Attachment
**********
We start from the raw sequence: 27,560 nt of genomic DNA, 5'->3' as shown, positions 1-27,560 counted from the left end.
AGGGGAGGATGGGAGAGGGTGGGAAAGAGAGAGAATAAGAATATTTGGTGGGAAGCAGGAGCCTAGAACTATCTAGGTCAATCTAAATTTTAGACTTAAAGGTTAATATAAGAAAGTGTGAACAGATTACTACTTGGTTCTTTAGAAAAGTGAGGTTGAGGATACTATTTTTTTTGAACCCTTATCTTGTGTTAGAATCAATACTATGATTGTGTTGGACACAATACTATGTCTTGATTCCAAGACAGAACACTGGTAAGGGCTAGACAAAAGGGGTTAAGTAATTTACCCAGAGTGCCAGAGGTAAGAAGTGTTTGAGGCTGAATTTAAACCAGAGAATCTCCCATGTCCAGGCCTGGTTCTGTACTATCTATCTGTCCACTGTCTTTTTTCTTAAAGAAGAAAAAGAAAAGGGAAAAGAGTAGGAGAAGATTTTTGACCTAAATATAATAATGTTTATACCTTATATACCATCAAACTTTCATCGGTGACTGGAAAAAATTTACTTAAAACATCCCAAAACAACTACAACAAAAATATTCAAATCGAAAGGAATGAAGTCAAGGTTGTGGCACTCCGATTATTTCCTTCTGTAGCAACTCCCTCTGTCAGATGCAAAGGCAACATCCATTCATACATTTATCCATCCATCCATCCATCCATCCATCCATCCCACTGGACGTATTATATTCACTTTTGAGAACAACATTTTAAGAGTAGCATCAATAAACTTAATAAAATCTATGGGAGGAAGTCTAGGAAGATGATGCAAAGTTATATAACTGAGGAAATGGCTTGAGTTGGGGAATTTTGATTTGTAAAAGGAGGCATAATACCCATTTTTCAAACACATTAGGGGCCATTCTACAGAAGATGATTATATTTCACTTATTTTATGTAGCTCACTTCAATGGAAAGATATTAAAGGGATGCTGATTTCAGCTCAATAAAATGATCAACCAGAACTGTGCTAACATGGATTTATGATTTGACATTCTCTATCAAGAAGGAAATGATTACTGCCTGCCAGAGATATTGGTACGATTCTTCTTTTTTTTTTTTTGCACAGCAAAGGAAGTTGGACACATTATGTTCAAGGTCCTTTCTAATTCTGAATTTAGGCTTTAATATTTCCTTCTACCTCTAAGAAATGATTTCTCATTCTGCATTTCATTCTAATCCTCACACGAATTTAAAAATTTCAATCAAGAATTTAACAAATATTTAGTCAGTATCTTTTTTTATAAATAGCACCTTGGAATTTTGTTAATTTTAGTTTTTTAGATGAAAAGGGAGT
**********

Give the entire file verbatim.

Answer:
We start from the raw sequence: 27,560 nt of genomic DNA, 5'->3' as shown, positions 1-27,560 counted from the left end.
AGGGGAGGATGGGAGAGGGTGGGAAAGAGAGAGAATAAGAATATTTGGTGGGAAGCAGGAGCCTAGAACTATCTAGGTCAATCTAAATTTTAGACTTAAAGGTTAATATAAGAAAGTGTGAACAGATTACTACTTGGTTCTTTAGAAAAGTGAGGTTGAGGATACTATTTTTTTTGAACCCTTATCTTGTGTTAGAATCAATACTATGATTGTGTTGGACACAATACTATGTCTTGATTCCAAGACAGAACACTGGTAAGGGCTAGACAAAAGGGGTTAAGTAATTTACCCAGAGTGCCAGAGGTAAGAAGTGTTTGAGGCTGAATTTAAACCAGAGAATCTCCCATGTCCAGGCCTGGTTCTGTACTATCTATCTGTCCACTGTCTTTTTTCTTAAAGAAGAAAAAGAAAAGGGAAAAGAGTAGGAGAAGATTTTTGACCTAAATATAATAATGTTTATACCTTATATACCATCAAACTTTCATCGGTGACTGGAAAAAATTTACTTAAAACATCCCAAAACAACTACAACAAAAATATTCAAATCGAAAGGAATGAAGTCAAGGTTGTGGCACTCCGATTATTTCCTTCTGTAGCAACTCCCTCTGTCAGATGCAAAGGCAACATCCATTCATACATTTATCCATCCATCCATCCATCCATCCATCCATCCCACTGGACGTATTATATTCACTTTTGAGAACAACATTTTAAGAGTAGCATCAATAAACTTAATAAAATCTATGGGAGGAAGTCTAGGAAGATGATGCAAAGTTATATAACTGAGGAAATGGCTTGAGTTGGGGAATTTTGATTTGTAAAAGGAGGCATAATACCCATTTTTCAAACACATTAGGGGCCATTCTACAGAAGATGATTATATTTCACTTATTTTATGTAGCTCACTTCAATGGAAAGATATTAAAGGGATGCTGATTTCAGCTCAATAAAATGATCAACCAGAACTGTGCTAACATGGATTTATGATTTGACATTCTCTATCAAGAAGGAAATGATTACTGCCTGCCAGAGATATTGGTACGATTCTTCTTTTTTTTTTTTTGCACAGCAAAGGAAGTTGGACACATTATGTTCAAGGTCCTTTCTAATTCTGAATTTAGGCTTTAATATTTCCTTCTACCTCTAAGAAATGATTTCTCATTCTGCATTTCATTCTAATCCTCACACGAATTTAAAAATTTCAATCAAGAATTTAACAAATATTTAGTCAGTATCTTTTTTTATAAATAGCACCTTGGAATTTTGTTAATTTTAGTTTTTTAGATGAAAAGGGAGT